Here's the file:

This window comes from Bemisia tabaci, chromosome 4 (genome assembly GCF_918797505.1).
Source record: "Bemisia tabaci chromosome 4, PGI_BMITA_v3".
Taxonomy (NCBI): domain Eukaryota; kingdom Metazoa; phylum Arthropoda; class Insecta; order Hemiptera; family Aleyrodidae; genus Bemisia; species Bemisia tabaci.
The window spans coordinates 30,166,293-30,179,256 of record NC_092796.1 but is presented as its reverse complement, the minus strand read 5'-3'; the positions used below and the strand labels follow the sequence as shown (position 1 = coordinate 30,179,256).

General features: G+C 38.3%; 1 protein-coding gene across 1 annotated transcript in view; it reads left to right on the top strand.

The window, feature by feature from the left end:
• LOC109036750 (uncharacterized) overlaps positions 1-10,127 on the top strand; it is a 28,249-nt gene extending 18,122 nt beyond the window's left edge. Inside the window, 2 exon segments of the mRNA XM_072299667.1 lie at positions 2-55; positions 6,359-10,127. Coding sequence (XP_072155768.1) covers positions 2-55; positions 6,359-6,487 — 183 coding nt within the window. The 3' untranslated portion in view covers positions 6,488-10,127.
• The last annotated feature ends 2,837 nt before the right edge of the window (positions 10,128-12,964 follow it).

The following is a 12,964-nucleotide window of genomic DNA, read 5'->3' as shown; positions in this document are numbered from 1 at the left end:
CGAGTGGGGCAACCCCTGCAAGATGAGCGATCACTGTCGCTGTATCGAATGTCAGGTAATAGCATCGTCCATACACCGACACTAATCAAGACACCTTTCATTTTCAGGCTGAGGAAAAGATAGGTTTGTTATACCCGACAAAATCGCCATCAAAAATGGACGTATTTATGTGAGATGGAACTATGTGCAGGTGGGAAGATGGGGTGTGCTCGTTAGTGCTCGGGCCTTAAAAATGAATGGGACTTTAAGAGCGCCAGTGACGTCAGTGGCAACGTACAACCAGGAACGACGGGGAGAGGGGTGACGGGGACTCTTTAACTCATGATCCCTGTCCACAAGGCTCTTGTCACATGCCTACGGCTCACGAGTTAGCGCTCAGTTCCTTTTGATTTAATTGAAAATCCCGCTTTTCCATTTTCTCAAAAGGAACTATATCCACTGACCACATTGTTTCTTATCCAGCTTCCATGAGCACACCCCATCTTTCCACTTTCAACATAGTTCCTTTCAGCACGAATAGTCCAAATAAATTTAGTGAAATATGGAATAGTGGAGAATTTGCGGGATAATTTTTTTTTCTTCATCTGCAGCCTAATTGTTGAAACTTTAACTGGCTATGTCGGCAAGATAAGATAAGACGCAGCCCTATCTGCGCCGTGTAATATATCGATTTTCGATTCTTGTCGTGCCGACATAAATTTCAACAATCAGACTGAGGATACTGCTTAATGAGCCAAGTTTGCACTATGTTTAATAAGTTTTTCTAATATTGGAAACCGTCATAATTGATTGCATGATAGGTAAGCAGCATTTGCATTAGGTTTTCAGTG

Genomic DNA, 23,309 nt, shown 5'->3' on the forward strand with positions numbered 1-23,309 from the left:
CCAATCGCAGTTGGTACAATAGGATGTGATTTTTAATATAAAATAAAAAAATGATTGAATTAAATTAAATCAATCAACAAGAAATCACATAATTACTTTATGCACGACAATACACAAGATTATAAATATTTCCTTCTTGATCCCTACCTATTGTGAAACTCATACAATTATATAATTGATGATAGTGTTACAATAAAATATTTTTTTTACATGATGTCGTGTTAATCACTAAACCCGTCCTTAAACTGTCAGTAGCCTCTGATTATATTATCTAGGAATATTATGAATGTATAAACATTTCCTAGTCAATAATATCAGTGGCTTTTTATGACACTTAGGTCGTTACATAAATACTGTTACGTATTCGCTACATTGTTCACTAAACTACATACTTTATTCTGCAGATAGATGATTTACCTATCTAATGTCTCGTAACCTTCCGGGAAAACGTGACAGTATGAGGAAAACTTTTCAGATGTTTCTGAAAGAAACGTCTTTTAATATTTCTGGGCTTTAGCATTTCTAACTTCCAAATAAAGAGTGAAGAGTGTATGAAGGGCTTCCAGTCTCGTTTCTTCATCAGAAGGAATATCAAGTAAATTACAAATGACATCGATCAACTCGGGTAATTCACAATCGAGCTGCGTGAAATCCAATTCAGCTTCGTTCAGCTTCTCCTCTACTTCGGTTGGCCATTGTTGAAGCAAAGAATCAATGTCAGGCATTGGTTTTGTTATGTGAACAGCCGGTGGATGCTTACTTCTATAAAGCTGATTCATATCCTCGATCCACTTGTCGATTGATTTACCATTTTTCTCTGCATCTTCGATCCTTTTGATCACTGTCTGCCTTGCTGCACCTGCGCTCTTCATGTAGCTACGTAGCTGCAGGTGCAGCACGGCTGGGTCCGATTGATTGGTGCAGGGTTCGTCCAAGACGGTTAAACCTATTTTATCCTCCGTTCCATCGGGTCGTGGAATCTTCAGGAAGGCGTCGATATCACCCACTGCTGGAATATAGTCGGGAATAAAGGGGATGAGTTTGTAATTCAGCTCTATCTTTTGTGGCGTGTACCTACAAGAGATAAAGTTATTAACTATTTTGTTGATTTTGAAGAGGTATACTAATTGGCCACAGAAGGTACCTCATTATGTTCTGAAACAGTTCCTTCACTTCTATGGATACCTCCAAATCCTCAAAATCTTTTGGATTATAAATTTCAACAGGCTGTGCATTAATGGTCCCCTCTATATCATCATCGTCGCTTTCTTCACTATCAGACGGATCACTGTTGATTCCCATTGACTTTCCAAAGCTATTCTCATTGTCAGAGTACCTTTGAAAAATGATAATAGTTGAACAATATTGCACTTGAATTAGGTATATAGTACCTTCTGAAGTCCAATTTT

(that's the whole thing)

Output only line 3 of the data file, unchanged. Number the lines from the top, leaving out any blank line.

Taxonomy (NCBI): domain Eukaryota; kingdom Metazoa; phylum Arthropoda; class Insecta; order Hemiptera; family Aleyrodidae; genus Bemisia; species Bemisia tabaci.